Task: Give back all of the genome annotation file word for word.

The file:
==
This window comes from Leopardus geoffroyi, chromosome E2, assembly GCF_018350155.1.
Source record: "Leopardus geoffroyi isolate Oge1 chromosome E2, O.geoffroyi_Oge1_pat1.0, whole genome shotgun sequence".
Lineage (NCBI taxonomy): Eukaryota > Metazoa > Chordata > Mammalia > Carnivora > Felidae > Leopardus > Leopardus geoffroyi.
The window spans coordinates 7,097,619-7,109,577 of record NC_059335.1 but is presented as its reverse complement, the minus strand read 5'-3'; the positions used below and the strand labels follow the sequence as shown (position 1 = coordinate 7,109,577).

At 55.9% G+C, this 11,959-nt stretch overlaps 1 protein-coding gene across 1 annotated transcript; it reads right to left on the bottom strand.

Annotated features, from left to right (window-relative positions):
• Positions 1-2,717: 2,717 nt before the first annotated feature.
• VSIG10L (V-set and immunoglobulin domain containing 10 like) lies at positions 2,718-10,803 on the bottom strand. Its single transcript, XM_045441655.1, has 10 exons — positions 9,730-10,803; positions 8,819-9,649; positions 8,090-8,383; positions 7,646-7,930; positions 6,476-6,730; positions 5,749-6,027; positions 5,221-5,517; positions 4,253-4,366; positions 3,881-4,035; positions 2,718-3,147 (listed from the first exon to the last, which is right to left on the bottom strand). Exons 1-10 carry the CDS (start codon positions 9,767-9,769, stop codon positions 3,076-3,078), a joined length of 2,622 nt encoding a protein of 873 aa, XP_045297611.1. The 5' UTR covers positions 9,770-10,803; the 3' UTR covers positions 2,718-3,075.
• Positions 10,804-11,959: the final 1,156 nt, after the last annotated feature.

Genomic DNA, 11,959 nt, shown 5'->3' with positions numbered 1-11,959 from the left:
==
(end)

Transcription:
This window comes from Leopardus geoffroyi, chromosome E2, assembly GCF_018350155.1.
Source record: "Leopardus geoffroyi isolate Oge1 chromosome E2, O.geoffroyi_Oge1_pat1.0, whole genome shotgun sequence".
Lineage (NCBI taxonomy): Eukaryota > Metazoa > Chordata > Mammalia > Carnivora > Felidae > Leopardus > Leopardus geoffroyi.
The window spans coordinates 7,097,619-7,109,577 of record NC_059335.1 but is presented as its reverse complement, the minus strand read 5'-3'; the positions used below and the strand labels follow the sequence as shown (position 1 = coordinate 7,109,577).

At 55.9% G+C, this 11,959-nt stretch overlaps 1 protein-coding gene across 1 annotated transcript; it reads right to left on the bottom strand.

Annotated features, from left to right (window-relative positions):
• Positions 1-2,717: 2,717 nt before the first annotated feature.
• VSIG10L (V-set and immunoglobulin domain containing 10 like) lies at positions 2,718-10,803 on the bottom strand. Its single transcript, XM_045441655.1, has 10 exons — positions 9,730-10,803; positions 8,819-9,649; positions 8,090-8,383; positions 7,646-7,930; positions 6,476-6,730; positions 5,749-6,027; positions 5,221-5,517; positions 4,253-4,366; positions 3,881-4,035; positions 2,718-3,147 (listed from the first exon to the last, which is right to left on the bottom strand). Exons 1-10 carry the CDS (start codon positions 9,767-9,769, stop codon positions 3,076-3,078), a joined length of 2,622 nt encoding a protein of 873 aa, XP_045297611.1. The 5' UTR covers positions 9,770-10,803; the 3' UTR covers positions 2,718-3,075.
• Positions 10,804-11,959: the final 1,156 nt, after the last annotated feature.

Genomic DNA, 11,959 nt, shown 5'->3' with positions numbered 1-11,959 from the left: